A swipe at China. Federal Communications Commissioner Brendan Carr disclosed Tuesday that he’s called on Apple and Google to remove TikTok from their respective app stores due to data privacy issues. In a letter sent last week to the two companies’ chief executives, Carr, a Republican appointee, argued that a recent BuzzFeed News article about the Chinese app’s data collection practices represented an “unacceptable national security risk.” Political leaders from both sides of the aisle have raised concerns about the ByteDance-owned app, though congressional and White House officials have stopped short of banning it in the U.S.

Feet to the furnace. Semiconductor company executives continued Tuesday to pressure Congress to pass tens of billions of dollars in subsidies for the industry, as frustration mounts over stalled legislation. A top Taiwanese minister told The Washington Post that the world’s largest chip fabricator, Taiwan Semiconductor Manufacturing Company, would slow construction on an Arizona-based factory if Congress doesn’t allocate the funds. In a separate statement, Intel CEO Pat Gelsinger warned that his company could choose to expand in Europe, rather than the U.S., without more government support.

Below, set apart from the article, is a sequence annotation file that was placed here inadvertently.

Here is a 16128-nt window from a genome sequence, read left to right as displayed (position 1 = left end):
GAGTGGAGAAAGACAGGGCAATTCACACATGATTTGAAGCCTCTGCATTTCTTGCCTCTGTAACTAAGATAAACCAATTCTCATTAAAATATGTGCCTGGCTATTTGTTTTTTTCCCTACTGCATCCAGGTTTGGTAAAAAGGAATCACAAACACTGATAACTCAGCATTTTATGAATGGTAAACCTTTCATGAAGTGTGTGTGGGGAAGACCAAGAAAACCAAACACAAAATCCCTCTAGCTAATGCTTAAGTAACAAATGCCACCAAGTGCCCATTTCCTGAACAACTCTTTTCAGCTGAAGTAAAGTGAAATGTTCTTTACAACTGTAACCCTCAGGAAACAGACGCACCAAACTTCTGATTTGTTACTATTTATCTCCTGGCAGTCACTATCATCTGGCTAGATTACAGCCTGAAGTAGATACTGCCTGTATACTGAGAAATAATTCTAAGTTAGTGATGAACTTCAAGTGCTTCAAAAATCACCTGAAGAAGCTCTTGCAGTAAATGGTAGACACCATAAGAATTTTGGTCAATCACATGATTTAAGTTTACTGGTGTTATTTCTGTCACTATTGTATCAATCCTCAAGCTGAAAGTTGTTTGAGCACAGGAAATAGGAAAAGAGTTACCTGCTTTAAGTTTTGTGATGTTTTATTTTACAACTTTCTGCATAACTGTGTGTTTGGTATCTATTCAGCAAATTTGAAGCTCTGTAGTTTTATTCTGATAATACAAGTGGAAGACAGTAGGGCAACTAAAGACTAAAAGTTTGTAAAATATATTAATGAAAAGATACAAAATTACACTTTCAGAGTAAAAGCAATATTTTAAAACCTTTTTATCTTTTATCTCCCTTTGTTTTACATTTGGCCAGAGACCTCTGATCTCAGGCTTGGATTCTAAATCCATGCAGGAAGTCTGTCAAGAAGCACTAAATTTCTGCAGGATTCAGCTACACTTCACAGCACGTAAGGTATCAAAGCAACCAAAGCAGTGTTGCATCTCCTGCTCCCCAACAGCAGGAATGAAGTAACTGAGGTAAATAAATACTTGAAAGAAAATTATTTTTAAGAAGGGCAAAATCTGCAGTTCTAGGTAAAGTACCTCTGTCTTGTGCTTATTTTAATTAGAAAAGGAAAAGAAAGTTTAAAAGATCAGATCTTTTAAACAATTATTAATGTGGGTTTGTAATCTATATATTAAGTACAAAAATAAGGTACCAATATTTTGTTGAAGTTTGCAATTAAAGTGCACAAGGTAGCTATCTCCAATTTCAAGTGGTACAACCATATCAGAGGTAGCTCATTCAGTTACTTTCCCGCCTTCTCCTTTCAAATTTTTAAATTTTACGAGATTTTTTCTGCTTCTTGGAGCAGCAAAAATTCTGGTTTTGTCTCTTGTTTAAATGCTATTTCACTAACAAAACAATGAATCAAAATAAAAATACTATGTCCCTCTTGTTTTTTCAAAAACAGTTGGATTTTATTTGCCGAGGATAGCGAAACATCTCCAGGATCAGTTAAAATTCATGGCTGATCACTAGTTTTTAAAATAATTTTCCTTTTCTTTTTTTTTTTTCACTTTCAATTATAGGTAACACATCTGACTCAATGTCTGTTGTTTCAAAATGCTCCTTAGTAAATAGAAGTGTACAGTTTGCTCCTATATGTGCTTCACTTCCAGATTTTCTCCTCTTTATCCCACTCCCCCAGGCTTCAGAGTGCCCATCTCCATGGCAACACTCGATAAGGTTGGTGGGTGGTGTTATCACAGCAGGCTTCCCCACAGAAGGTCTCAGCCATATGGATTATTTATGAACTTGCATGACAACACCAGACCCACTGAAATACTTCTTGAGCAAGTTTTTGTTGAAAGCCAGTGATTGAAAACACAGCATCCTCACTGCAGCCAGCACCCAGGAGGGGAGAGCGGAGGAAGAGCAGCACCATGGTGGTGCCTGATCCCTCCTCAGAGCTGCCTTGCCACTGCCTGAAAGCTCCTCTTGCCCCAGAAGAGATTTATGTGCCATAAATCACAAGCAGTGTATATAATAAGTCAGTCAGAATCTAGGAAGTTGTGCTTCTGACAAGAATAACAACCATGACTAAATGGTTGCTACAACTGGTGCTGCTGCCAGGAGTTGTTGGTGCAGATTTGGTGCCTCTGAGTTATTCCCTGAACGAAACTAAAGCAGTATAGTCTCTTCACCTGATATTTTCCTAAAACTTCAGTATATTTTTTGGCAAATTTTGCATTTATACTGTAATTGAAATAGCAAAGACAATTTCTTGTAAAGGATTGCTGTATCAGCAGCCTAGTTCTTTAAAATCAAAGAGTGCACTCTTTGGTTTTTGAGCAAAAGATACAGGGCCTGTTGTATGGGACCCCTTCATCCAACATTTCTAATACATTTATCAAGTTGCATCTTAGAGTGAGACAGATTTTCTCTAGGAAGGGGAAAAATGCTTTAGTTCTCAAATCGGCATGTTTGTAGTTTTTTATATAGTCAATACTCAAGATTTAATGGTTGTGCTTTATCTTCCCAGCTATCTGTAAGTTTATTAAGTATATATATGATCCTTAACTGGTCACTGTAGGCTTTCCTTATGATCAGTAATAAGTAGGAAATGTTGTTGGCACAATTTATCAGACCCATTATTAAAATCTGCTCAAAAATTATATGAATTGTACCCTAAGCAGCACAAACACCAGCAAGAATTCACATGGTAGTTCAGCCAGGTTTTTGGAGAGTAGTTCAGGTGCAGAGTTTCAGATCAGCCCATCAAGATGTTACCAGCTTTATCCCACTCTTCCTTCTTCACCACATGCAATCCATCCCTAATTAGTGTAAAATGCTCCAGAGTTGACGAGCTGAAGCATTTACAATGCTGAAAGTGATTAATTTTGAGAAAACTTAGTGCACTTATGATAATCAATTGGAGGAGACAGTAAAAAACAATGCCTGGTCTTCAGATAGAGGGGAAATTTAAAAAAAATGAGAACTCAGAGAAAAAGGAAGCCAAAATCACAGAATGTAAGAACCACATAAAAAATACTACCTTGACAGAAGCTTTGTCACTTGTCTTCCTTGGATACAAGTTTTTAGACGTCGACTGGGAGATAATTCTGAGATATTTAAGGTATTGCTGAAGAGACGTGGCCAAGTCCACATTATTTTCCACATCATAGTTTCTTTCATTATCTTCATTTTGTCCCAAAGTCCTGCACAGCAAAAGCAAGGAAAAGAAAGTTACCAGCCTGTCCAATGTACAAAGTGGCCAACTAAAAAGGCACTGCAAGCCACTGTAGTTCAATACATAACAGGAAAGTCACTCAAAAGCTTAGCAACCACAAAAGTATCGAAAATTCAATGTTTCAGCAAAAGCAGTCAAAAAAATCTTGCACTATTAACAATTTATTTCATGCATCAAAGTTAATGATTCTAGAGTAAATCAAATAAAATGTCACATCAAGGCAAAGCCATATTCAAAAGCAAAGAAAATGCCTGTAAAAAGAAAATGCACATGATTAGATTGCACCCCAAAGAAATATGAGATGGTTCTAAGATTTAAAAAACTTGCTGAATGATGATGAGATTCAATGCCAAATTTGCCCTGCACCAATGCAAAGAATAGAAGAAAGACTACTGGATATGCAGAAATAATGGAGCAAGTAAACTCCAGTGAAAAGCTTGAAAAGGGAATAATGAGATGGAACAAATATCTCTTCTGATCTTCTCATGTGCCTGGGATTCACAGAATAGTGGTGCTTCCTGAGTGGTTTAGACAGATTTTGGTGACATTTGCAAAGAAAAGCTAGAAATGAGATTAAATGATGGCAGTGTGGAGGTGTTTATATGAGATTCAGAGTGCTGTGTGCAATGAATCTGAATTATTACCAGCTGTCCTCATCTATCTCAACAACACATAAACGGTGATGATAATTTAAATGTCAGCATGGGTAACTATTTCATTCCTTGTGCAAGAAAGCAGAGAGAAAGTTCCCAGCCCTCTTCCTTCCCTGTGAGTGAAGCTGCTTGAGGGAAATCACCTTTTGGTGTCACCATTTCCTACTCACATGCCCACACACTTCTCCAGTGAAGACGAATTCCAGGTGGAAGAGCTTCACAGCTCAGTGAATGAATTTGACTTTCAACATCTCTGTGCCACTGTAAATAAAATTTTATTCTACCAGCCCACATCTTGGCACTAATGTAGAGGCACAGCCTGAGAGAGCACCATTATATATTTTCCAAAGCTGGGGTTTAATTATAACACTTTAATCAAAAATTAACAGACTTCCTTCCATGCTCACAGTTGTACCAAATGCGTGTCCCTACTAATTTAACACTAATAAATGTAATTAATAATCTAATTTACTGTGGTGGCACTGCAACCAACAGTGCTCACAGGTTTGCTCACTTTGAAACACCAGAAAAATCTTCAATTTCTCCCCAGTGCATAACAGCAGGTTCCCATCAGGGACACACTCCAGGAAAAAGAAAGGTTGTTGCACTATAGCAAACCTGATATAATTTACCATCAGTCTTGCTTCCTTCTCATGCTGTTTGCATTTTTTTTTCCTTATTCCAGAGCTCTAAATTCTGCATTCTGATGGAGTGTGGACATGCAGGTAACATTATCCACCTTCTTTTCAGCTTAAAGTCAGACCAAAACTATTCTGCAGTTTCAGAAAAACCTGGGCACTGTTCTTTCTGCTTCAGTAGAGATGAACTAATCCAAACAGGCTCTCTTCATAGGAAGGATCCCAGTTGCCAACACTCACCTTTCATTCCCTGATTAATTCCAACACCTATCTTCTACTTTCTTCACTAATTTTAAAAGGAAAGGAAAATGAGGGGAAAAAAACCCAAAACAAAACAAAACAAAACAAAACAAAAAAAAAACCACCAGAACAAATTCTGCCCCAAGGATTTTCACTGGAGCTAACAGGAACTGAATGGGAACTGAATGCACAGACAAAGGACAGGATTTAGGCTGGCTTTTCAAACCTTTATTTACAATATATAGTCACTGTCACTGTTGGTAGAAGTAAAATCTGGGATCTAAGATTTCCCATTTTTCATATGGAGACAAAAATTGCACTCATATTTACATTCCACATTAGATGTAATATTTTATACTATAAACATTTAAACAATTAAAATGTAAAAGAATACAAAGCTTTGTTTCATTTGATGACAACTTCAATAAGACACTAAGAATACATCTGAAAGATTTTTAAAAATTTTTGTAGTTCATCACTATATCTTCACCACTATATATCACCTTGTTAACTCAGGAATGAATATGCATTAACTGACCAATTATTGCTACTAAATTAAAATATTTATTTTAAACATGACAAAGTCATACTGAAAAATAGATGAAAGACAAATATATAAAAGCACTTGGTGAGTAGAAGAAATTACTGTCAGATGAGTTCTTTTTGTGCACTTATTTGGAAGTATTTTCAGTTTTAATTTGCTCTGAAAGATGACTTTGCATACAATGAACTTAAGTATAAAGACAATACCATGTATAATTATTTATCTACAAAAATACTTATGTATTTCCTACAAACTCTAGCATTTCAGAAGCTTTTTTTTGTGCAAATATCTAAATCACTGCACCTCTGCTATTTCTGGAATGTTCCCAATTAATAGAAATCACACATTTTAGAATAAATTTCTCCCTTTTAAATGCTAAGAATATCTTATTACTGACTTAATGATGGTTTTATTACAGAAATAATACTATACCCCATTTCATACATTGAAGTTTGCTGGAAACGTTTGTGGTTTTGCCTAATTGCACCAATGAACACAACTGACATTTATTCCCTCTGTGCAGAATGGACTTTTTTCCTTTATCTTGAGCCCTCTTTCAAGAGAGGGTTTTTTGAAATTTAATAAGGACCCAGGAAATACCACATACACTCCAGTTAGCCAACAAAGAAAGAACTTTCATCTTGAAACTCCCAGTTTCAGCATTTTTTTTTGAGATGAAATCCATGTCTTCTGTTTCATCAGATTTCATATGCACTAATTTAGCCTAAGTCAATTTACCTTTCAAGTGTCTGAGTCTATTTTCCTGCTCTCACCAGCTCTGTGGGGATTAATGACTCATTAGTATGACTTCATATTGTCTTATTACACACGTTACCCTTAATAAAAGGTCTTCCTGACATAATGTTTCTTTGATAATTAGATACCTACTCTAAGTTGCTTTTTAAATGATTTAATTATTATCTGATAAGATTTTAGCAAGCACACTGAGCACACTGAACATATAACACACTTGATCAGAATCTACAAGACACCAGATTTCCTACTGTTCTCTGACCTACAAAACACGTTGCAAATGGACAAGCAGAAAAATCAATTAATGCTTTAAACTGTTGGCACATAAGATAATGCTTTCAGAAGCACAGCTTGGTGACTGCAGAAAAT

Out of options. Court officials in the British Virgin Islands have ordered the liquidation of cryptocurrency hedge fund Three Arrows Capital, which couldn’t meet its obligations following a crash in crypto prices, Sky News reported Wednesday. It was not immediately clear how Three Arrows’ creditors would be impacted by the selloff. Various estimates suggested the firm managed multiple billions of dollars in assets, many of them highly leveraged, before the sector-wide drop in values and collapse of two tokens crushed the digital assets market.

Driving them out. Tesla laid off about 200 workers on the company’s Autopilot team, which helped develop the electric vehicle manufacturer’s autonomous driving technologies, Bloomberg reported Wednesday. The job cuts mostly involved hourly workers, despite comments earlier this month from Tesla CEO Elon Musk suggesting that salaried staff would see layoffs and hourly employee headcounts would increase. Tesla also shut down a Bay area facility where many of the laid-off employees worked.

FOOD FOR THOUGHT